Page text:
The 26-year-old researcher felt so ill that he “wanted to die” after drinking a shigella

A 26-year-old researcher who drank an injection of bacteria that triggered dysentery for a vaccine trial ran down the toilet and felt so sick that he “wanted to die.”

Jake Eberts of Washington DC received a $ 7,000 payment to ingest the shigella bacterium, often spread by contaminated water, at the University of Maryland last month.

Three days later he woke up early with a feeling of “fun stuff” in his stomach and having to run to the bathroom.

For the next 48 hours, he faced stomach cramps, bleeding diarrhea, 103 F fever, and felt so exhausted that lifting any of his limbs was a “Herculean effort.”

The nurses rushed to give him fluids to replace what was missing and put antibiotics on him to help fight the infection. He recovered in four days.

Mr. Eberts became infected in a challenge trial, where participants received a trial or placebo and were inoculated before being exposed to the disease.

He had received it twice a month apart and was imprisoned for 11 days until the infection was cleared. He suspects that he received the placebo, or inactive vaccine, because the disease was very serious.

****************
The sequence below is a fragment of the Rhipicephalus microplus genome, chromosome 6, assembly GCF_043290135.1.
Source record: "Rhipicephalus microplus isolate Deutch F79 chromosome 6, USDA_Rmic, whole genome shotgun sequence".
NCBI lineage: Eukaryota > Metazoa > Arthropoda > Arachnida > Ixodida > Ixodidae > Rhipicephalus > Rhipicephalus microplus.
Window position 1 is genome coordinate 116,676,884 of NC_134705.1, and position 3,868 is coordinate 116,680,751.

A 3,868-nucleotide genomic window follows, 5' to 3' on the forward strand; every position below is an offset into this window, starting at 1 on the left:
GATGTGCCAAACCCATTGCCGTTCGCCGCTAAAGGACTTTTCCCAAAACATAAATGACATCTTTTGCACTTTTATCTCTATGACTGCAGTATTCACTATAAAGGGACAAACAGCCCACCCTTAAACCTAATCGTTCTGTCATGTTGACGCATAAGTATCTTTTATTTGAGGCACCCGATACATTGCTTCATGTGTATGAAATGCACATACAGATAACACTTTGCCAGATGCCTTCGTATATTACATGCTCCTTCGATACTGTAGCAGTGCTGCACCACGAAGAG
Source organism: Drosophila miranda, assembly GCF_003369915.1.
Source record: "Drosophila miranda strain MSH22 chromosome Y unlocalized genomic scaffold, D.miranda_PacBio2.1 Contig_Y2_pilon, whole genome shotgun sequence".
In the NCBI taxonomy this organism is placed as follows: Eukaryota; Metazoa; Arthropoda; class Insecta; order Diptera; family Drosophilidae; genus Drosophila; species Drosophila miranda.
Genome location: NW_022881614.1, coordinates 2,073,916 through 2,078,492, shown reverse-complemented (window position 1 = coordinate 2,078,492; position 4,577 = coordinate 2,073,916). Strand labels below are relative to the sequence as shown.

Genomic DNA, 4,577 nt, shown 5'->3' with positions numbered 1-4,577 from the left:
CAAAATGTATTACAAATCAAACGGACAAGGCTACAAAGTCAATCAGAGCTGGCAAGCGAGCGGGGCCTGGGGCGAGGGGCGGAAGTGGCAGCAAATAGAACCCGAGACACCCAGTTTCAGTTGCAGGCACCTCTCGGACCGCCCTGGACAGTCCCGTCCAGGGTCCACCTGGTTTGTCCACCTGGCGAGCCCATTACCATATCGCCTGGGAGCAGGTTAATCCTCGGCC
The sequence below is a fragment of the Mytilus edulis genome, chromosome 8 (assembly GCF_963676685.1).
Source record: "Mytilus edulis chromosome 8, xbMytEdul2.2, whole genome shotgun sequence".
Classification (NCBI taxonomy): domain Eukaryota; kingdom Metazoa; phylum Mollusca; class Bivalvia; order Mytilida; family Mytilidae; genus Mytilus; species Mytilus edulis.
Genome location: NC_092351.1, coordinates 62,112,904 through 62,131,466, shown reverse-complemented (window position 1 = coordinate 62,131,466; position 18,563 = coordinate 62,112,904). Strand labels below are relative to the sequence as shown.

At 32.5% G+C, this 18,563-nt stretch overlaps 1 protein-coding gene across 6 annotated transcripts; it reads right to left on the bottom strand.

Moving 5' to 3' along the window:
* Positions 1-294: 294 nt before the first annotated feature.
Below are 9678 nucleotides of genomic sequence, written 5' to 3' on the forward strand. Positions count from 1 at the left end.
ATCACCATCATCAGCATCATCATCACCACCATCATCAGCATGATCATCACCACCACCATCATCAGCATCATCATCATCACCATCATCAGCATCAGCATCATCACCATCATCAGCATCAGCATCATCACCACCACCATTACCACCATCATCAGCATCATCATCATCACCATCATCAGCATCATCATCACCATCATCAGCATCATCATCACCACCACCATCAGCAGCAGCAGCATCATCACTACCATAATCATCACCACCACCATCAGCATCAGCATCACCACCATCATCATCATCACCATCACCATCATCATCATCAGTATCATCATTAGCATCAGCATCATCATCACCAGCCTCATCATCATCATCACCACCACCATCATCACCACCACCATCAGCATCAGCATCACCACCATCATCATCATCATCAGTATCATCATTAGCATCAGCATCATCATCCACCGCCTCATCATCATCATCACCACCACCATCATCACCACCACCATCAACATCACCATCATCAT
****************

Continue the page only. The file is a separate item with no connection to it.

Summarizing the illness, Mr Eberts said: “This was the most brutal illness I have ever been in, and I wanted to die for a solid six hours. I can’t imagine how terrifying this illness is for a young child.”

Jake Eberts, 26, of Washington DC, became infected with shigella as part of a vaccine challenge trial. He had been given two doses of experimental jab or a placebo before he became infected. It is shown above with a strip of pores, which is used to remove blackheads

Mr. Eberts is pictured above swallowing a salty liquid before drinking the Shigella bacterium.  He said he began to feel unwell on the third day of the infection

Mr. Eberts is pictured above swallowing a salty liquid before drinking the Shigella bacterium. He said he began to feel unwell on the third day of the infection

About 450,000 to 500,000 people are infected with shigella in the U.S. each year, according to estimates.

But in the developing world it can cause up to 160 million cases and 600,000 deaths each year.

Shigella is spread through contaminated food and water, as well as by touching surfaces also touched by someone who is infected with the disease.

Most infections trigger diarrhea with blood, fever, stomach ache, and a feeling of the need to defecate even when the bowels are empty for five to seven days.

People affected by the disease are usually only offered fluids to relieve the disease. But in more severe cases they will also receive antibiotics, the CDC says.

What is Shigella?

Shigella is an intestinal infection that causes severe diarrhea and stomach cramps.

It is usually transmitted through contaminated food and water, but can also be transmitted by touching contaminated surfaces by an infected person.

In an infection, bacteria can trigger stomach cramps, bloody diarrhea, fever, and a need to defecate.

These symptoms continue for about five to seven days on average, until the infection is cleared.

Currently, treatment is focused on administering fluids to patients and waiting for the disease to end.

In more severe cases, patients may also be offered antibiotics to help eliminate their infection.